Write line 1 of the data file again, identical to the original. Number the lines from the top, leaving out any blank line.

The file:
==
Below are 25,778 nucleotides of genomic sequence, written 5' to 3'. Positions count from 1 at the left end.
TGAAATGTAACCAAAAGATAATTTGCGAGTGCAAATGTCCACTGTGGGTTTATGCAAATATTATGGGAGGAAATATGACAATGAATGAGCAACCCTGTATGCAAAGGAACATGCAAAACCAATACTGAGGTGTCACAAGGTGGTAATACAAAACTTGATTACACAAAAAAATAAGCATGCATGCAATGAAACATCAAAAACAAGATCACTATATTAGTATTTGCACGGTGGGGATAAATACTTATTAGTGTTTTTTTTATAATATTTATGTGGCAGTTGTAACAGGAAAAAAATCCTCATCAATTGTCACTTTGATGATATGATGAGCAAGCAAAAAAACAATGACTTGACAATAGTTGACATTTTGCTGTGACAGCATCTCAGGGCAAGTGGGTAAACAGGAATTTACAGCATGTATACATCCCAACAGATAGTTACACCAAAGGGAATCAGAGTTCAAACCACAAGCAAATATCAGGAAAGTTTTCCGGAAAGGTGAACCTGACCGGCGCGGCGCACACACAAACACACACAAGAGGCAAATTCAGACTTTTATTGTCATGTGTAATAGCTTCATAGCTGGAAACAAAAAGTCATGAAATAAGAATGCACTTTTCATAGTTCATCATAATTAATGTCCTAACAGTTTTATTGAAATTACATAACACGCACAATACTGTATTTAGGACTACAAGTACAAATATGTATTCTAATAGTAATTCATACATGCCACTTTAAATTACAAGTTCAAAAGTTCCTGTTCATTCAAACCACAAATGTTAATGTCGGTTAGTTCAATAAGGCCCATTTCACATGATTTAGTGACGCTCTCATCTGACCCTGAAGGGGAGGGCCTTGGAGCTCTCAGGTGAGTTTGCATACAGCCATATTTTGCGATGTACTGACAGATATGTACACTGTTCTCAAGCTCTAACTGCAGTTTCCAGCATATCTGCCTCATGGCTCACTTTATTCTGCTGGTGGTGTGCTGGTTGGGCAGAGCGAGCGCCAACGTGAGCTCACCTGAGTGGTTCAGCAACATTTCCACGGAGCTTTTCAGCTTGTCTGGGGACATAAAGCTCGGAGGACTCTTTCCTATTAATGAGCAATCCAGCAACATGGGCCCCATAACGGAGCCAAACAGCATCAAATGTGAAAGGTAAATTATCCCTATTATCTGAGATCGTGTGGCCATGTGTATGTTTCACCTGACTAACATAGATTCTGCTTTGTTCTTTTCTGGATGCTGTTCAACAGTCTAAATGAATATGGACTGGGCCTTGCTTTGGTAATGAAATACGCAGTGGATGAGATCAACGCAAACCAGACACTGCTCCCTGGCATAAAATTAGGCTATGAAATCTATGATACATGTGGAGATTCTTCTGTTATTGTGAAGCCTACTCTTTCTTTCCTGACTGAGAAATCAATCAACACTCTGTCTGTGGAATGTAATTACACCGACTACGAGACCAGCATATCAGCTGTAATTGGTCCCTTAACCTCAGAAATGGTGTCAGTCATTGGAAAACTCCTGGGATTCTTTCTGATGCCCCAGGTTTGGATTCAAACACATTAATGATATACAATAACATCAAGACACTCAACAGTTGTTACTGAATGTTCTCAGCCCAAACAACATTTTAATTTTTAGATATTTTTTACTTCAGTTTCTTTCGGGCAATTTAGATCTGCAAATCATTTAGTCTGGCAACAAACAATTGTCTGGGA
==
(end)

Below are 25,778 nucleotides of genomic sequence, written 5' to 3'. Positions count from 1 at the left end.